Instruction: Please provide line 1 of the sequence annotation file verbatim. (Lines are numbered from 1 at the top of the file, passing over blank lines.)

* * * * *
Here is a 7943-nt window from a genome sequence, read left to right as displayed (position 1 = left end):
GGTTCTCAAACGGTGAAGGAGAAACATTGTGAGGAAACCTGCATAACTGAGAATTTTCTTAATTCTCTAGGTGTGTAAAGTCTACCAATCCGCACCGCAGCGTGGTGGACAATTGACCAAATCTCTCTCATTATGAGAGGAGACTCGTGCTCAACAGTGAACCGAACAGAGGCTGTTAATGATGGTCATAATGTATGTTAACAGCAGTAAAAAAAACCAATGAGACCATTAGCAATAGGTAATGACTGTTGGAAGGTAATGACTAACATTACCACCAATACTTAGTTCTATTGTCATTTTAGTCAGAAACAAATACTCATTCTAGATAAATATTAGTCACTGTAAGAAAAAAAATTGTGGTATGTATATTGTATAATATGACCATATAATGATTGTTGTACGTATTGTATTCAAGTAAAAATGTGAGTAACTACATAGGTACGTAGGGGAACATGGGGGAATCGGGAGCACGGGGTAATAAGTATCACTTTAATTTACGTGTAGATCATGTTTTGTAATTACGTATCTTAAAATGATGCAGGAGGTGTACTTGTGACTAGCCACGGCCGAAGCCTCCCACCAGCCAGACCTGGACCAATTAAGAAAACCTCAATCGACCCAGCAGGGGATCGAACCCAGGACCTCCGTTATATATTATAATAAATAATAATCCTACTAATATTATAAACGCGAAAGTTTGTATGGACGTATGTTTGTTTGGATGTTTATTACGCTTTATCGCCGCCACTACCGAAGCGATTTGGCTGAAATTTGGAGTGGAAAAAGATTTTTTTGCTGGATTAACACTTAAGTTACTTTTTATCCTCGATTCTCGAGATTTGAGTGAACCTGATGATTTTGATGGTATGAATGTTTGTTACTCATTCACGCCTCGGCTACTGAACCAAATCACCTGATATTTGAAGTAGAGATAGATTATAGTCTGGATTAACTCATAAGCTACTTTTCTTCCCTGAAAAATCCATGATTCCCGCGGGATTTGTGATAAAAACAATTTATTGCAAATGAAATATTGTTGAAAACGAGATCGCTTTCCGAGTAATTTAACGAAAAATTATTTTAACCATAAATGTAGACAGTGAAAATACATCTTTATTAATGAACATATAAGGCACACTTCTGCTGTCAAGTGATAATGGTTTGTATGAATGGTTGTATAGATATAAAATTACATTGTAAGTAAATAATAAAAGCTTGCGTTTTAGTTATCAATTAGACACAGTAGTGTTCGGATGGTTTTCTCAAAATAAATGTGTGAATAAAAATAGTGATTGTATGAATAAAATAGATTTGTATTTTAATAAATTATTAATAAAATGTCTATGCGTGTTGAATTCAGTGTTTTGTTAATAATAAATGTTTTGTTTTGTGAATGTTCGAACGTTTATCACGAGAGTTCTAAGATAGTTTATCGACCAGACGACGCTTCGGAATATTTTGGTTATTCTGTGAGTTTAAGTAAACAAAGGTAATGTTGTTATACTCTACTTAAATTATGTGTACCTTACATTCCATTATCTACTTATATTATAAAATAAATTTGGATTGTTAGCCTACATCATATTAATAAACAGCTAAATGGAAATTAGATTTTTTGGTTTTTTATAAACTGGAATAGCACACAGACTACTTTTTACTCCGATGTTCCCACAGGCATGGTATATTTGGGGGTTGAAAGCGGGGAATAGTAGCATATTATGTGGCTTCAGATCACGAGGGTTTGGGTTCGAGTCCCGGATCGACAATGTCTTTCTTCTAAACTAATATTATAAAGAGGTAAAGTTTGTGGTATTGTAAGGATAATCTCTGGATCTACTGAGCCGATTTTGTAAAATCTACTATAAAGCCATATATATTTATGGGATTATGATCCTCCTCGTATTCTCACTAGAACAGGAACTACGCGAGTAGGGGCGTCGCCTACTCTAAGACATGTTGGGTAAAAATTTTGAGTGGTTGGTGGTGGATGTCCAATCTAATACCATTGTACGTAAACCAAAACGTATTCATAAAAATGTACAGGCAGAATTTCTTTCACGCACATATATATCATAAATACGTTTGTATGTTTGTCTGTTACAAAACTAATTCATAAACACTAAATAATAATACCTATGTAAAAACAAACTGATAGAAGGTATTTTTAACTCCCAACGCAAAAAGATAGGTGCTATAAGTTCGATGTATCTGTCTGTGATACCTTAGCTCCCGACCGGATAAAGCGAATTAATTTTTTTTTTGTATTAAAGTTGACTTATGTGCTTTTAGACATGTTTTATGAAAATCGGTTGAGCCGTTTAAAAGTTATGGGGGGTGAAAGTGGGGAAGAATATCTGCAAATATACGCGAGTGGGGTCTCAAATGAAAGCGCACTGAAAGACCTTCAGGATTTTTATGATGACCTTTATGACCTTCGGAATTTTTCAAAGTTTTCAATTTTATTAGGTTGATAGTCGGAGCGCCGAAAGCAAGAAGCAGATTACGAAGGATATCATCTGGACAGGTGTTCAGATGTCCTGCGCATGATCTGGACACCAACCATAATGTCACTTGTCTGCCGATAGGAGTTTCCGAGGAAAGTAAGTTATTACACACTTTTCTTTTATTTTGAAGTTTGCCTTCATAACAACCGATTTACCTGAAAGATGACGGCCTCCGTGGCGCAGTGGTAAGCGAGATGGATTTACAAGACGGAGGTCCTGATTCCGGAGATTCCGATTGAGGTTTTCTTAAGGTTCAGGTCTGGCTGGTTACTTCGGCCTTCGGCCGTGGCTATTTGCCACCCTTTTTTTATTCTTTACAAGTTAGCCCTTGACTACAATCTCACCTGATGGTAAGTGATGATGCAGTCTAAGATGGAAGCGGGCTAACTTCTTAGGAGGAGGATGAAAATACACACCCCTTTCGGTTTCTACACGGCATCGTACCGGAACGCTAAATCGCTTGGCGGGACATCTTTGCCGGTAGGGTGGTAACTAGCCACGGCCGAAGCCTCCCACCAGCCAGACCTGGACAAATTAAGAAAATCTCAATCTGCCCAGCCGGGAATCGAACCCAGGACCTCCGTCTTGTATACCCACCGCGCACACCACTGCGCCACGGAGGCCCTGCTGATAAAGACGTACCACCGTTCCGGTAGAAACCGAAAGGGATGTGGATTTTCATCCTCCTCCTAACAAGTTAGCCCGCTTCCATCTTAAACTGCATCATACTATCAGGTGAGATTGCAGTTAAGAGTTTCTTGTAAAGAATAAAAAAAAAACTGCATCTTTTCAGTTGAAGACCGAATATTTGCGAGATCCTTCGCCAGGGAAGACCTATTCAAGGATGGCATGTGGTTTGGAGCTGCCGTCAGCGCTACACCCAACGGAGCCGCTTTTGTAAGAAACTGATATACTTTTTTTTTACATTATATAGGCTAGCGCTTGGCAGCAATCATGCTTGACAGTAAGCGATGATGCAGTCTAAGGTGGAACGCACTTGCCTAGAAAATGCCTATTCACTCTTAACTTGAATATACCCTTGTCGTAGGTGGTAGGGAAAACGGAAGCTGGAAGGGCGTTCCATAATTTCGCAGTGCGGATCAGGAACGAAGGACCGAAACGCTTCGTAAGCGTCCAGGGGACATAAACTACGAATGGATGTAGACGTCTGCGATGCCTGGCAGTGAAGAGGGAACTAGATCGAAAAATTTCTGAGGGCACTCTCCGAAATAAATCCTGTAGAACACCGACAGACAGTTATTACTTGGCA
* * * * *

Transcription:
Here is a 7943-nt window from a genome sequence, read left to right as displayed (position 1 = left end):